Dr. Rupinder Sahsi, left, is seen in this photo he took at the Grand River Hospital COVID-19 testing tent in a parking lot at 137 Glasglow St. in Kitchener with Dr. Nicholas D'Alosio and Dr. Li-Hsin Chang. (Grand River Hospital/@grhospitalkw/Twitter)

'Roller coaster' year for family doctors

Family doctors have been among the first people to receive phone calls about COVID-19. Dr. Sharon Bal, a family physician in Cambridge, says she's answered questions as best as she could about the virus from the very beginning and is now taking calls about the vaccine, including from her own parents.

She called it a "roller coaster" year for doctors, as well as their patients.

The spring saw a lot of anxiety.

"As time progressed, questions changed, as you can imagine, and our confidence changed as we got to know more about the virus," she said.

Dr. Sharon Bal is a family physician in Cambridge and the primary care physician lead for the Region of Waterloo's vaccine rollout task force. (Zelia Bester/@SharonBalMD/Twitter)

"In the fall, certainly we got questions around school from parents who had concerns about symptoms and how to navigate them toward testing. And I would say, you know, increasingly more and more anxiety, more mental health, is really what we're fielding with almost every appointment in primary care."

Bal, who is also the primary care physician lead for the region's vaccine rollout task force, says family physicians want to be involved in the next step, as people start to get vaccinated. 

"Primary care's role will be, as always, navigating that journey of being available to patients to answer their questions, ease their anxieties and help them traverse the systems," she said.

From banging pots to letters from kids

Lee Fairclough had just arrived in her new role as president of St. Mary's General Hospital in Kitchener in January 2020 and says she remembers those first days of COVID-19 in the region vividly.

Hospitals, community care and public health quickly connected for a coordinated, regional response early on, which Fairclough says was "critical" to helping the community.

"We mobilized with partners easily and by necessity. One year later, these partnerships are very strong and will be lasting. I hope they result in improvements in other areas of health care," she said.

In the early days, Fairclough said information was coming in about how to test people and how to care for people with the virus. They set up assessment centres, special COVID-19 rooms and tried to also ensure everyone had the personal protective equipment they needed. The hospital has also overseeing outbreaks in local long-term care and retirement homes.

It all comes back to hospital staff, who made it happen under very difficult circumstances, she notes.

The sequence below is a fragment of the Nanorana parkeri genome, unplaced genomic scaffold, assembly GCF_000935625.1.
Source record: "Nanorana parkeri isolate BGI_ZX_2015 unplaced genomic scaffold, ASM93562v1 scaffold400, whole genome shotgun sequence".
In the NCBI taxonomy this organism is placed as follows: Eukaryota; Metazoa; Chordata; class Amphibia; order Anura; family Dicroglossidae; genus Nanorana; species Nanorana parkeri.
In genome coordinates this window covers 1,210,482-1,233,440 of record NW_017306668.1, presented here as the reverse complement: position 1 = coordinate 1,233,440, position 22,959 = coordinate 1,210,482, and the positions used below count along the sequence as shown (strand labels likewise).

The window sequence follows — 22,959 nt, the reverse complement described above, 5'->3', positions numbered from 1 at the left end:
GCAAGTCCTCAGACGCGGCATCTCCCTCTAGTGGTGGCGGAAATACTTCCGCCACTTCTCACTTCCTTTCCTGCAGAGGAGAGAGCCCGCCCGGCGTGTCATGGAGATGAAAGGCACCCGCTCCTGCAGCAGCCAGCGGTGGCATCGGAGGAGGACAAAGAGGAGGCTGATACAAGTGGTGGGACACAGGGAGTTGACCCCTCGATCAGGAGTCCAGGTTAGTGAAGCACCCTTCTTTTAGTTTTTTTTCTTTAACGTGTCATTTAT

"I am so proud of the courage of our teams to stay focused and work through the fears of the unknown, the outbreaks and the unrelenting nature of the virus, while at the same time providing compassionate care," Fairclough said.

She says when people were banging pots for health-care workers and putting up signs in their lawns, it made a difference, lifting spirits. Over the months there have been letters from children, drive-by tributes, donations of food as well as offers of help from individuals and organizations.

"The response by the community will be something I will never forget," she said. 

"Most importantly, though, will be the stories of patients who experienced COVID, as well as some of our own staff. We reflect on the impact this virus had on them and their families and are thinking of them at this time."

'I'm very hopeful'

There have been more than 10,800 cases of COVID-19 since March 5, 2020 in Waterloo region. Of those, 229 people in the community have died after contracting the virus.

But health-care workers, people in long-term care homes and as of Thursday, people 80 years of age and older are receiving the Pfizer-BioTech vaccine.

And while it is good news, it doesn't mean the community is in the clear, Wang says.

"It's been a long haul and we still have a few months left where it's going to be quite difficult because we need to keep up with our precautions, we need to try to prevent a third wave," she said.

The next few months "will be one of our most difficult periods to go through, we will have better days ahead," she said, but she also credits the community for all the efforts they've made to curb the spread of the virus.

"It's because of all the work of this community that we have prevented the worst," she said.

"These days, I'm very hopeful," Wang said. "We're going to have a better future."

Dr. Hsiu-Li Wang is Waterloo region's medical officer of health. (Carmen Groleau/CBC)

With files from Hala Ghonaim